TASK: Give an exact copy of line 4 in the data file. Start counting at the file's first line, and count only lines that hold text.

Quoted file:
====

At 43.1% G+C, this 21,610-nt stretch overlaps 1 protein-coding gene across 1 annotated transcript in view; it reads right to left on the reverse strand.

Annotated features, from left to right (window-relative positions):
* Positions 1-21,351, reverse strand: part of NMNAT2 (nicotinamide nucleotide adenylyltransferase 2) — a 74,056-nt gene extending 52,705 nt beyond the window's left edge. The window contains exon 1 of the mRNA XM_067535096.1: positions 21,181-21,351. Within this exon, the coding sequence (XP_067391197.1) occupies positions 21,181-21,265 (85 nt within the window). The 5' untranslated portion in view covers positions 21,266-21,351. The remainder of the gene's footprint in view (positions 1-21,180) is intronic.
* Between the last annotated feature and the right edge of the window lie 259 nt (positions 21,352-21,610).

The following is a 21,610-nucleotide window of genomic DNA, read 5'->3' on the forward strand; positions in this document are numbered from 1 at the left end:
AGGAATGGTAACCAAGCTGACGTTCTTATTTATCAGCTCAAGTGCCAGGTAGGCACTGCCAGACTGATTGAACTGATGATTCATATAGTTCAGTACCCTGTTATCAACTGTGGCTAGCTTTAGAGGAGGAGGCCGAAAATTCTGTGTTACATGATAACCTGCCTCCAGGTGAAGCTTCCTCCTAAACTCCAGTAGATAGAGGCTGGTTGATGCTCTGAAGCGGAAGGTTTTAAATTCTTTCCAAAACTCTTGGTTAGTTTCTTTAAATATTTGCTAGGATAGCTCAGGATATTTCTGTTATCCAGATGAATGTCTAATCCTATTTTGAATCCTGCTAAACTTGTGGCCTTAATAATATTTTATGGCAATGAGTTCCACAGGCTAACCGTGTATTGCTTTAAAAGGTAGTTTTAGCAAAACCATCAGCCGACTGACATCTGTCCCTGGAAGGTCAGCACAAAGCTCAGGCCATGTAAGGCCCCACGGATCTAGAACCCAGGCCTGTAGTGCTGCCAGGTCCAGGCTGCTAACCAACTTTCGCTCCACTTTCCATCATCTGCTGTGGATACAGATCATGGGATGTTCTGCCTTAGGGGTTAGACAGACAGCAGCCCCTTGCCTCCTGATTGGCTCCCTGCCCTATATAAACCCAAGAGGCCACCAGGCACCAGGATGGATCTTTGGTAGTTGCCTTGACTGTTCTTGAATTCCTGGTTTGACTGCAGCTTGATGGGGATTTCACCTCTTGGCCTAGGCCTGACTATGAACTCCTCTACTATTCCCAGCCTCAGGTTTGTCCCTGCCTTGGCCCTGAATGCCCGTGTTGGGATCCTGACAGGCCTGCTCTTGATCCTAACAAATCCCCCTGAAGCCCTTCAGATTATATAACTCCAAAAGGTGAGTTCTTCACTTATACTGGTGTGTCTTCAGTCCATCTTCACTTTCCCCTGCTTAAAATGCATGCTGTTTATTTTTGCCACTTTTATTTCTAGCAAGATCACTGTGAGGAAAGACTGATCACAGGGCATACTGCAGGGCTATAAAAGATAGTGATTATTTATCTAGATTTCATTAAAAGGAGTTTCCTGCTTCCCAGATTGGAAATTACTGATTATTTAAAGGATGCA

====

* Between the last annotated feature and the right edge of the window lie 259 nt (positions 21,352-21,610).